Thursday, July 7, 2011

Buffing Silver

The last several days I have spent spreading out on my dining table many pieces of  intriguing Yemeni jewelry and a few strings of glass trading beads from Africa as well.   In preparation for photographing all the pieces, the silver should be rubbed gently with a rouge cloth and then a finishing cloth.  This brings out the metal glow -- silver or silver with gold wash -- but leaves the antique patina.

My fingers become discolored from the oxidation that is removed in the buffing process, but it is a pleasure to see the soft shine of the pieces as they are laid out awaiting their photo op.

Sometimes buffing offers a real surprise.  A piece picked up for a song from a Yemeni owner or from a dealer will sometimes reveal itself as high quality silver.  Two days ago, I unpacked the metal components of a very old typical necklace from Yemen.  Not expecting much, I wrapped the rouge cloth around my index finger and brushed lightly across the plaque (a separator for multiple strands of beads) and the q'tub (amulet) hanging from it.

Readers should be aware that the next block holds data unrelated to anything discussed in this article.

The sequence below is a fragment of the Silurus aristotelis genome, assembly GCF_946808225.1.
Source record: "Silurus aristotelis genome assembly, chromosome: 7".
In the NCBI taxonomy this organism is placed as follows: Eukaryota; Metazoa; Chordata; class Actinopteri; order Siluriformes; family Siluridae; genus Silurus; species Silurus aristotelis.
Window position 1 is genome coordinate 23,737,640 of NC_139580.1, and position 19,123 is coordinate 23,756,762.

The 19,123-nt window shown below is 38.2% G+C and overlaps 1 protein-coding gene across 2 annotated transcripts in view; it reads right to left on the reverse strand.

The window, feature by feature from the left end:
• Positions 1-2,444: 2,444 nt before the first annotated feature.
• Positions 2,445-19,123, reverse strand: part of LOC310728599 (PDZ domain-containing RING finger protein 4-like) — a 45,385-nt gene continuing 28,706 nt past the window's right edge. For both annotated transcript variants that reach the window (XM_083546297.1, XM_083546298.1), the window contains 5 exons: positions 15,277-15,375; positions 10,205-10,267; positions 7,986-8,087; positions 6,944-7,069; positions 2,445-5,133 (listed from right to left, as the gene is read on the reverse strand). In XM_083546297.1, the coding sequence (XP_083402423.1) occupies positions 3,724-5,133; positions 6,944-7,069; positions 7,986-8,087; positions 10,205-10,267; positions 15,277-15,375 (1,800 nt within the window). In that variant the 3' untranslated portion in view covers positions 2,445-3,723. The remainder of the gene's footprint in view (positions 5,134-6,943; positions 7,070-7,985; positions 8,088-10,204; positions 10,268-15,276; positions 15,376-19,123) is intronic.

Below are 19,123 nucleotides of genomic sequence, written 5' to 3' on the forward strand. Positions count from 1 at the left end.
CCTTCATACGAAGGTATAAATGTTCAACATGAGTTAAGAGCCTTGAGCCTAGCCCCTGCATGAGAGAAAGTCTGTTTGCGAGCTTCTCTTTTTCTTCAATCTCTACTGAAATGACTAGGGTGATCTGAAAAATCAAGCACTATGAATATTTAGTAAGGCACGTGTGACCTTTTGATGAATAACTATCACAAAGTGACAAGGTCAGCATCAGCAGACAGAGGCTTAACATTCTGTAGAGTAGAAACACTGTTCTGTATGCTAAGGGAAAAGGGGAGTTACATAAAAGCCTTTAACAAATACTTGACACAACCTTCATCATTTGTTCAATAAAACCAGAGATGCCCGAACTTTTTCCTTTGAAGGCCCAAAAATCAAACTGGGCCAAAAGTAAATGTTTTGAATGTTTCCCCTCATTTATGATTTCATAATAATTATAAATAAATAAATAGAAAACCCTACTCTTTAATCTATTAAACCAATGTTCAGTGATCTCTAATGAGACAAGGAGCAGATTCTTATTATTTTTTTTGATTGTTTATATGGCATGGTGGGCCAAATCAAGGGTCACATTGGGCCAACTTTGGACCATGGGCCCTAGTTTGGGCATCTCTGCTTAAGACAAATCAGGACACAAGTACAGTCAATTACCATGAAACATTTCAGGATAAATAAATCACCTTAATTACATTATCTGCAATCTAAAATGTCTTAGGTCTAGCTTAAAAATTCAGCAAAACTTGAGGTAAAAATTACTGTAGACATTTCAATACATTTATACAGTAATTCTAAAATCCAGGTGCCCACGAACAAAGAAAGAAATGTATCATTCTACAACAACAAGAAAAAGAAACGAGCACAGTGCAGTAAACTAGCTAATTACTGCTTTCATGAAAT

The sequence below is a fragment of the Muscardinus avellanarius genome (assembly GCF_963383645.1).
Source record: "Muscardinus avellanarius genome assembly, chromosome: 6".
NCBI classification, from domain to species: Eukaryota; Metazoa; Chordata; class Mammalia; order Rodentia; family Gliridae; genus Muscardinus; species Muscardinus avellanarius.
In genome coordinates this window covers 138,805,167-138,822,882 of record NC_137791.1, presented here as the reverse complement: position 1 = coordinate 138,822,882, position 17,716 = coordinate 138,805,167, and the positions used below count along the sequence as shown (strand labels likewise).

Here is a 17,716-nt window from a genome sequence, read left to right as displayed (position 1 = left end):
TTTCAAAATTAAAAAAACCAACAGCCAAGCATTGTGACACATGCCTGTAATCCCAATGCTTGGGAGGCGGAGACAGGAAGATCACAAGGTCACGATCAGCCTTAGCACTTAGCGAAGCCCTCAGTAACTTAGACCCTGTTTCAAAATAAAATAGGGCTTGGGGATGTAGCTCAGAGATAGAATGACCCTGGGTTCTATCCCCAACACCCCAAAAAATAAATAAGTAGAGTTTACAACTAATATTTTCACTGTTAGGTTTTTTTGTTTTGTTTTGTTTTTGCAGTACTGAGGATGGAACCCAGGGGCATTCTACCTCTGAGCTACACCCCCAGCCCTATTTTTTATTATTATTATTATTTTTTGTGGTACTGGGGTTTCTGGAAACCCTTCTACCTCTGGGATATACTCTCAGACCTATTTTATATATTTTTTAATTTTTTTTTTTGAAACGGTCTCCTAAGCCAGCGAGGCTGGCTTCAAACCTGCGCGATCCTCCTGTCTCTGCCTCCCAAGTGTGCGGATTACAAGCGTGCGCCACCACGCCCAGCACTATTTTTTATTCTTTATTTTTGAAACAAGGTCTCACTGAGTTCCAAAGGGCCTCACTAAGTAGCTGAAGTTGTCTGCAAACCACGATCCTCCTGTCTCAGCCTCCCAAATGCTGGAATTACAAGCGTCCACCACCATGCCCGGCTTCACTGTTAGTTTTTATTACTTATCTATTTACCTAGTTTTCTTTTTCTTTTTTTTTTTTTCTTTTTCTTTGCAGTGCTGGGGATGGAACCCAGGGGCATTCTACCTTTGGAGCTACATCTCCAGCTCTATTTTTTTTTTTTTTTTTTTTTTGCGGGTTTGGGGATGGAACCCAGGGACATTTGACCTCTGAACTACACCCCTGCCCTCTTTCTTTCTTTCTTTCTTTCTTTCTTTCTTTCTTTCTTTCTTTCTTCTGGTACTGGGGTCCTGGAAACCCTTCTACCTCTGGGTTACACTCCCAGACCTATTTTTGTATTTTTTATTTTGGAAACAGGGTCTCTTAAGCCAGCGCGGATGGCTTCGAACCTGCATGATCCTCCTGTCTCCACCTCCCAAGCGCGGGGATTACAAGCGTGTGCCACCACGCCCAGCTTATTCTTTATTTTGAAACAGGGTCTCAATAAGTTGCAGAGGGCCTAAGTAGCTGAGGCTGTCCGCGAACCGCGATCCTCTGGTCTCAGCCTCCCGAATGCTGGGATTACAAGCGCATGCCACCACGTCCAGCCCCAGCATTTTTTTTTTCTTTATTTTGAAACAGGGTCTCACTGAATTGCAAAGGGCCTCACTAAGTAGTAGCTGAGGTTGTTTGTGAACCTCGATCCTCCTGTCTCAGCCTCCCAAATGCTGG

The gold wash lighted up under just a slight brushing by the rouge cloth.  By the time I had finished the 3 plaques with fertility symbols hanging from them and the triangular end pieces also with extra symbols, I realized that this was a special piece.  The quality of the workmanship matches the quality of the metal.  The plaques have lines of granulation setting off small inlays of coral, and an added diamond shape that is widely used in Yemen jewelry.

The fertility symbols are very detailed as well.  I replaced three tiny inlaid pieces of coral that had fallen out of a plaque and a q'tub.  Otherwise the metal components are all there for someone to add beads to an important cultural artifact of  19th century Yemen.

No comments:

Post a Comment